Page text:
Food For Thought
Many years ago, I came across a published article in The Guardian which impacted my thinking very much. I have never since been able to get it out of my mind.I showed the hard copy print to as many of my friends as I could at that time, for a recommended read.I even showed it to one of my former lecturers back then in school and indeed it became a subject of intense discussion.I have since been able to lay hold on the soft copy online and thought it would make a nice featured article.The owner of the article has granted right for anyone to take it and do whatever with it.As such it will be my first featured article on this blog.I hope you like it too:
AFRICAN HISTORY:LOST,STOLEN OR STRAYED
When I was ten years old, living in Africa, my father posed the following question to me:
“The story or the warrior, which is mightier?”
“The warrior!” I replied.”
My father shook his head in disagreement.
“The story. The story is mightier than the warrior,” he said to me.
“How can that be?” I asked him.
“The story lives on long after the warrior has died,” he explained.
This month is Black History Month. We celebrate it by telling stories of the contributions of black Americans to America.
Also, today is President’s Day. We celebrate it by telling stories of the contributions of American presidents to America.
We tell stories about Thomas Jefferson, the third president of the United States. We tell how Jefferson coined the phrase “All men are created equal.” A phrase written in the Declaration of Independence.
Jefferson wrote, “All men are created equal.” But he meant, “All white men are created equal.”
Jefferson did not believe that white women are equal to white men. He did not believe that black men are equal to white men. Not much has changed two centuries later. As they say, the more things change, the more they remain the same.
In his one and only published book, called “Notes on Virginia,” Jefferson explained why white men are intellectually superior to black men. Jefferson wrote that it would be impossible for a black person to understand the mathematical formula in Euclid’s famous book called “The Elements.”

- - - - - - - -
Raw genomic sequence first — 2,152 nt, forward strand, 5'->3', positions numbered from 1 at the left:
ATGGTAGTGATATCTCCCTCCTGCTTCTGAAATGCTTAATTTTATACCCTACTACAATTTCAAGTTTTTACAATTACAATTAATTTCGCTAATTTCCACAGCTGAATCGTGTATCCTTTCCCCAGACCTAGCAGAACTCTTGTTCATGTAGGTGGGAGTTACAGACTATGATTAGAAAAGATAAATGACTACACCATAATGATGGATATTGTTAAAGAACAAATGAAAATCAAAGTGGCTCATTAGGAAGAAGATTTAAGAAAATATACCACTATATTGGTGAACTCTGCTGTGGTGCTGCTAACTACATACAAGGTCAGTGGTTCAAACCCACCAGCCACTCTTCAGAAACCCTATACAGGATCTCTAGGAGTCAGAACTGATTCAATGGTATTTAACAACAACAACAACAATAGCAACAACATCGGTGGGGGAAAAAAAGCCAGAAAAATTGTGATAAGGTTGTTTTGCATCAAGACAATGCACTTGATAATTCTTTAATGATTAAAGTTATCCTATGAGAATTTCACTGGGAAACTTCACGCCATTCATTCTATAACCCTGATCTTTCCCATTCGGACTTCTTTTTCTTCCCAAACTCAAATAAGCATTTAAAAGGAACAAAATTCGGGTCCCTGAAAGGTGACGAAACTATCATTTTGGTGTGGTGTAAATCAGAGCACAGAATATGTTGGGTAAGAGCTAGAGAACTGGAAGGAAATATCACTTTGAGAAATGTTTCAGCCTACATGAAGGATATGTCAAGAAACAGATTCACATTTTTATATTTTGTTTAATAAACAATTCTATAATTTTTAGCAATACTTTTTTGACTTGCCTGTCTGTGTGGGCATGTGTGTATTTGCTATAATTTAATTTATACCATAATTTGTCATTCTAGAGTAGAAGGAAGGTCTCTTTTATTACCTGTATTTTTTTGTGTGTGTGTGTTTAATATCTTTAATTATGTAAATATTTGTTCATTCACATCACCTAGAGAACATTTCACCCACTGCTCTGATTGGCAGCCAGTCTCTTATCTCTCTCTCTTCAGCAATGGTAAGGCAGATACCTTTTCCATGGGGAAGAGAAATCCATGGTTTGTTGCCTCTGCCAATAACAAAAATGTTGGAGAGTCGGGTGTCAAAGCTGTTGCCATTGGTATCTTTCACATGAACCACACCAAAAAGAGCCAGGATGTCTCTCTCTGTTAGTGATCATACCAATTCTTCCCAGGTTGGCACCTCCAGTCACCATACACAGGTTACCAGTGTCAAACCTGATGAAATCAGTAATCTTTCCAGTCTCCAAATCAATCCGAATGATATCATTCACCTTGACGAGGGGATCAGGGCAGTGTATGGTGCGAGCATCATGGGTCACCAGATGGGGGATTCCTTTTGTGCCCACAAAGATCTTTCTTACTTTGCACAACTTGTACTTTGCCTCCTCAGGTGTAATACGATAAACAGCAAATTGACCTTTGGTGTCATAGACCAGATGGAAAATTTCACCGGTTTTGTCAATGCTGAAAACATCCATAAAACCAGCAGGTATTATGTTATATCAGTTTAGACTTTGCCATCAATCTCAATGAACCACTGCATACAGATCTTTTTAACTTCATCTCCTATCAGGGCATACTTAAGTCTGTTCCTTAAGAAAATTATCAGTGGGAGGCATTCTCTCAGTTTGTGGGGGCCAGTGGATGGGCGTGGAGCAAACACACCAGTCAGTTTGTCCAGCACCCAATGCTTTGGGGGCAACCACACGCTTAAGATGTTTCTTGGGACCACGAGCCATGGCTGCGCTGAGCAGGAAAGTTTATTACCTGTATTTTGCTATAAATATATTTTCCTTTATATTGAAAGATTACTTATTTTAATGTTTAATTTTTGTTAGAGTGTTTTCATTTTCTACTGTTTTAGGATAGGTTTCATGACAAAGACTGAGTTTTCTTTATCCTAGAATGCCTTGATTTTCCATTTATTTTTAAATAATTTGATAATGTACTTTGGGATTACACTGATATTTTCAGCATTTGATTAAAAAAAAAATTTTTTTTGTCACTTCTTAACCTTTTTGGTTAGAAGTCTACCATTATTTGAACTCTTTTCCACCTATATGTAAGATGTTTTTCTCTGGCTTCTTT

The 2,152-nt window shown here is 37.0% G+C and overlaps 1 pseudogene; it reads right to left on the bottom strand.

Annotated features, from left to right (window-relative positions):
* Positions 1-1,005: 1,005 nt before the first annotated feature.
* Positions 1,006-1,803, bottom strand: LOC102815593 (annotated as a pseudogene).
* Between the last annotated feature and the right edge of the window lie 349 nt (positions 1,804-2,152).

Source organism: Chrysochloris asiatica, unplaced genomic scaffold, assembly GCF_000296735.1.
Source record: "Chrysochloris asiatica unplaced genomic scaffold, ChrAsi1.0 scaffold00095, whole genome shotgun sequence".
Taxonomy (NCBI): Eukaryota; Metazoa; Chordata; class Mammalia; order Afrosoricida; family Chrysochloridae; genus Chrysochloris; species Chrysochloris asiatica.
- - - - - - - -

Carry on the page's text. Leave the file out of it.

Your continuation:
Euclid wrote his book, called the “The Elements,” 2,300 years ago. It is the second most reprinted book in history. It is second only to the Bible. And Euclid is, perhaps, the world’s greatest mathematician of all time.
To the ancients, Euclid’s Elements was a notoriously difficult textbook. The story is told about a discouraged student that asked Euclid:
“What shall I profit by learning these difficult things?”
Euclid, visibly angered, said to his assistant:
“Give this boy a penny, since he must make a profit out of what he learns.”
Because The Elements was notoriously difficult to understand, Jefferson wrote that it would be difficult for a black person to understand the work of Euclid.
He believed that only people of European ancestry could understand the subject of Geometry.
As an African mathematician, I studied and understood geometry. There was nothing in my experience that could lead me to believe that whites have greater mathematical aptitude than people of other races. Yet, that stereotype persists among white mathematicians.
While researching the origins of the Euclid’s work, I was surprised when I learned that Euclid never even traveled outside Africa.